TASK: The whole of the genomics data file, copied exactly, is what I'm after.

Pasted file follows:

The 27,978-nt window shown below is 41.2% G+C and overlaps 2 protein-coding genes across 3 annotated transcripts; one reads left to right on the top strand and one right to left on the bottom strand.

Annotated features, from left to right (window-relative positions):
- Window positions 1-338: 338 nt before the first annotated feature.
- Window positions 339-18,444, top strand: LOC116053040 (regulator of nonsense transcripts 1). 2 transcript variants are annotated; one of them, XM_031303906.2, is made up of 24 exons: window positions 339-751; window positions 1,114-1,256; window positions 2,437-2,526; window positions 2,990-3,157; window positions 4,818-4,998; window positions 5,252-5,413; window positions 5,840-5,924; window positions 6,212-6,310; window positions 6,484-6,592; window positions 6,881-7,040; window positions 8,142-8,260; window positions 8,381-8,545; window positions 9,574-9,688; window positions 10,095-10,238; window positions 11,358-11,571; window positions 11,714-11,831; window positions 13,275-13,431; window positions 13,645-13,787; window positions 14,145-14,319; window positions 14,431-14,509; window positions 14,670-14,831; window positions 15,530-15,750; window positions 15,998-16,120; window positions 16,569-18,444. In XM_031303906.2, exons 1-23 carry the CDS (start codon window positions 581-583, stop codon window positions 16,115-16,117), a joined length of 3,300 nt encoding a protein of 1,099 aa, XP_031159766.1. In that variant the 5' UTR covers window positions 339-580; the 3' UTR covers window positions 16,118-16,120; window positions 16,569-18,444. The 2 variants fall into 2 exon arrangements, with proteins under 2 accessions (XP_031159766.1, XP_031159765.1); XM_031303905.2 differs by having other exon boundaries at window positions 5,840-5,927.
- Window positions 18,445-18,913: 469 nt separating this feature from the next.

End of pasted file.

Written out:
The 27,978-nt window shown below is 41.2% G+C and overlaps 2 protein-coding genes across 3 annotated transcripts; one reads left to right on the top strand and one right to left on the bottom strand.

Annotated features, from left to right (window-relative positions):
- Window positions 1-338: 338 nt before the first annotated feature.
- Window positions 339-18,444, top strand: LOC116053040 (regulator of nonsense transcripts 1). 2 transcript variants are annotated; one of them, XM_031303906.2, is made up of 24 exons: window positions 339-751; window positions 1,114-1,256; window positions 2,437-2,526; window positions 2,990-3,157; window positions 4,818-4,998; window positions 5,252-5,413; window positions 5,840-5,924; window positions 6,212-6,310; window positions 6,484-6,592; window positions 6,881-7,040; window positions 8,142-8,260; window positions 8,381-8,545; window positions 9,574-9,688; window positions 10,095-10,238; window positions 11,358-11,571; window positions 11,714-11,831; window positions 13,275-13,431; window positions 13,645-13,787; window positions 14,145-14,319; window positions 14,431-14,509; window positions 14,670-14,831; window positions 15,530-15,750; window positions 15,998-16,120; window positions 16,569-18,444. In XM_031303906.2, exons 1-23 carry the CDS (start codon window positions 581-583, stop codon window positions 16,115-16,117), a joined length of 3,300 nt encoding a protein of 1,099 aa, XP_031159766.1. In that variant the 5' UTR covers window positions 339-580; the 3' UTR covers window positions 16,118-16,120; window positions 16,569-18,444. The 2 variants fall into 2 exon arrangements, with proteins under 2 accessions (XP_031159766.1, XP_031159765.1); XM_031303905.2 differs by having other exon boundaries at window positions 5,840-5,927.
- Window positions 18,445-18,913: 469 nt separating this feature from the next.